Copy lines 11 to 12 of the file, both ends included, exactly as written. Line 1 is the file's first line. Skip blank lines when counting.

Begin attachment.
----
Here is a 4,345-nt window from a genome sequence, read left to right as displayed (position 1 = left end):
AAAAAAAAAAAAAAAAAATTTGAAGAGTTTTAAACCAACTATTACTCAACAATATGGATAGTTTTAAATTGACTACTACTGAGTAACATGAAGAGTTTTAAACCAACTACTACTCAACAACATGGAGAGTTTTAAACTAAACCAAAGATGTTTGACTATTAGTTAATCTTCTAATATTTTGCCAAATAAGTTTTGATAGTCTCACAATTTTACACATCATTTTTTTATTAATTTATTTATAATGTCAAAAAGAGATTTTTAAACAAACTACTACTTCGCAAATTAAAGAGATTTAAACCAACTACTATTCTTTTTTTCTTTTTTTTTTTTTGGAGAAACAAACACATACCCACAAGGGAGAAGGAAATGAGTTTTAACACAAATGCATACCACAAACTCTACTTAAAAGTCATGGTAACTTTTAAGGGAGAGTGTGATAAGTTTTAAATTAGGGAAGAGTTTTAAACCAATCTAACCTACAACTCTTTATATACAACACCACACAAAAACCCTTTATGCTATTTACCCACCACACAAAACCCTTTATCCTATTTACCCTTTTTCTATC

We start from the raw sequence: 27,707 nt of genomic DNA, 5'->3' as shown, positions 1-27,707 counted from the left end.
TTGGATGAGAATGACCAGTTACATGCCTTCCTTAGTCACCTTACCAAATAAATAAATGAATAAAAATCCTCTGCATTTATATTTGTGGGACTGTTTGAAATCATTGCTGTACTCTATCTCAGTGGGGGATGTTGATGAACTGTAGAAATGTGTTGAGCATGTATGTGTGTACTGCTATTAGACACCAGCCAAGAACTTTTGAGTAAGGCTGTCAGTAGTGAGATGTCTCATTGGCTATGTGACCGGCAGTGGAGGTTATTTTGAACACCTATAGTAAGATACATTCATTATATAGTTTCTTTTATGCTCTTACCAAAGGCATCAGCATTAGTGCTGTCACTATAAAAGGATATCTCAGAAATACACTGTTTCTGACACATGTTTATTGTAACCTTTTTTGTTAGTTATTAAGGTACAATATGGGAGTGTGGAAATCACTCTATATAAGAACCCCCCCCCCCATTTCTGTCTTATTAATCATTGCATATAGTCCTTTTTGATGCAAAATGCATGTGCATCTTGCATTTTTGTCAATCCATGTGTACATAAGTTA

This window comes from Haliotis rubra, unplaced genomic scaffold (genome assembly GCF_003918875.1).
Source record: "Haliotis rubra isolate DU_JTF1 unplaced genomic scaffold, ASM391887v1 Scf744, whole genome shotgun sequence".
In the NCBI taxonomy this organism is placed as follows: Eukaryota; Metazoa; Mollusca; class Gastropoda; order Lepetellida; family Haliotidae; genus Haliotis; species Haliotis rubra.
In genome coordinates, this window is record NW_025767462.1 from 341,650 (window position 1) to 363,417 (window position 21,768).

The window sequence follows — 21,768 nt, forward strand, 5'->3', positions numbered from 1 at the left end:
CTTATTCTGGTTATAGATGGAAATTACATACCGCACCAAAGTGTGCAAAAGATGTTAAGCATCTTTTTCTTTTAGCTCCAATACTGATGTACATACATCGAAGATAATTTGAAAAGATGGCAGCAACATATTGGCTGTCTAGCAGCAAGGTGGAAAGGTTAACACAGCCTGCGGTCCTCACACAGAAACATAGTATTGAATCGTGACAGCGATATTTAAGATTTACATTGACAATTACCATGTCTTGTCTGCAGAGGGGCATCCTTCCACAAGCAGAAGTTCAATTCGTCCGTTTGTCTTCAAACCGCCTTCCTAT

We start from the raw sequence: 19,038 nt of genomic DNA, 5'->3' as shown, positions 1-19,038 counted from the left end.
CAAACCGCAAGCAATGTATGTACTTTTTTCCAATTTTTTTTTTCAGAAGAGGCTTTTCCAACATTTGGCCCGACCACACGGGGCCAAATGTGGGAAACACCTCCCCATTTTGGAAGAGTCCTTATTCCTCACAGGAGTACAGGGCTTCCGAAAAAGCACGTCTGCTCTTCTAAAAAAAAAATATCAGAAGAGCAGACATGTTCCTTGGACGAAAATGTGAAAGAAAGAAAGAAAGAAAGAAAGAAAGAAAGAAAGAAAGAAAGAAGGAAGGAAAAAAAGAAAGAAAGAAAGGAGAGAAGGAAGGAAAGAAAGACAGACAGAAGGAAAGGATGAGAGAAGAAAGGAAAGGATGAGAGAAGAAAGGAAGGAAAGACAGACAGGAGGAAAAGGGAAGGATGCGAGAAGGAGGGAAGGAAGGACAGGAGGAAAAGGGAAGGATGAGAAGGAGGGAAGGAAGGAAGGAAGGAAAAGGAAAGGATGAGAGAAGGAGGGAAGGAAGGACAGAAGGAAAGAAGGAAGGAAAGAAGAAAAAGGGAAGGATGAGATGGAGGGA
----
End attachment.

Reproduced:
We start from the raw sequence: 19,038 nt of genomic DNA, 5'->3' as shown, positions 1-19,038 counted from the left end.
CAAACCGCAAGCAATGTATGTACTTTTTTCCAATTTTTTTTTTCAGAAGAGGCTTTTCCAACATTTGGCCCGACCACACGGGGCCAAATGTGGGAAACACCTCCCCATTTTGGAAGAGTCCTTATTCCTCACAGGAGTACAGGGCTTCCGAAAAAGCACGTCTGCTCTTCTAAAAAAAAAATATCAGAAGAGCAGACATGTTCCTTGGACGAAAATGTGAAAGAAAGAAAGAAAGAAAGAAAGAAAGAAAGAAAGAAAGAAAGAAGGAAGGAAAAAAAGAAAGAAAGAAAGGAGAGAAGGAAGGAAAGAAAGACAGACAGAAGGAAAGGATGAGAGAAGAAAGGAAAGGATGAGAGAAGAAAGGAAGGAAAGACAGACAGGAGGAAAAGGGAAGGATGCGAGAAGGAGGGAAGGAAGGACAGGAGGAAAAGGGAAGGATGAGAAGGAGGGAAGGAAGGAAGGAAGGAAAAGGAAAGGATGAGAGAAGGAGGGAAGGAAGGACAGAAGGAAAGAAGGAAGGAAAGAAGAAAAAGGGAAGGATGAGATGGAGGGA